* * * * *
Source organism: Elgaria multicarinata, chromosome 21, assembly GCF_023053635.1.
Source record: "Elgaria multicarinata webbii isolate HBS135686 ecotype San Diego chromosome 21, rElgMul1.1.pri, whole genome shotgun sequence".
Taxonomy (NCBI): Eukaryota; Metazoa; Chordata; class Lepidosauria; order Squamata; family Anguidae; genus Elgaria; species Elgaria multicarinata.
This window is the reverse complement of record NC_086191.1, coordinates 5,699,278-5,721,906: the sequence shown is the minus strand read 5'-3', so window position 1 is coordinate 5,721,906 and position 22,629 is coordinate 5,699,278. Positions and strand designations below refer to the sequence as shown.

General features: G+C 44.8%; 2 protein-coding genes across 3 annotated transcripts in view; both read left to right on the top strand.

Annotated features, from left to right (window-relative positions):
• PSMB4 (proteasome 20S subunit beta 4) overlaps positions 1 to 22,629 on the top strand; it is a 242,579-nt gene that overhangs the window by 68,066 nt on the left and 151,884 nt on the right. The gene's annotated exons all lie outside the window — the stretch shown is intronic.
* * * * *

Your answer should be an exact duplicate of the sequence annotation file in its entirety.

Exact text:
Source organism: Elgaria multicarinata, chromosome 21, assembly GCF_023053635.1.
Source record: "Elgaria multicarinata webbii isolate HBS135686 ecotype San Diego chromosome 21, rElgMul1.1.pri, whole genome shotgun sequence".
Taxonomy (NCBI): Eukaryota; Metazoa; Chordata; class Lepidosauria; order Squamata; family Anguidae; genus Elgaria; species Elgaria multicarinata.
This window is the reverse complement of record NC_086191.1, coordinates 5,699,278-5,721,906: the sequence shown is the minus strand read 5'-3', so window position 1 is coordinate 5,721,906 and position 22,629 is coordinate 5,699,278. Positions and strand designations below refer to the sequence as shown.

General features: G+C 44.8%; 2 protein-coding genes across 3 annotated transcripts in view; both read left to right on the top strand.

Annotated features, from left to right (window-relative positions):
• PSMB4 (proteasome 20S subunit beta 4) overlaps positions 1 to 22,629 on the top strand; it is a 242,579-nt gene that overhangs the window by 68,066 nt on the left and 151,884 nt on the right. The gene's annotated exons all lie outside the window — the stretch shown is intronic.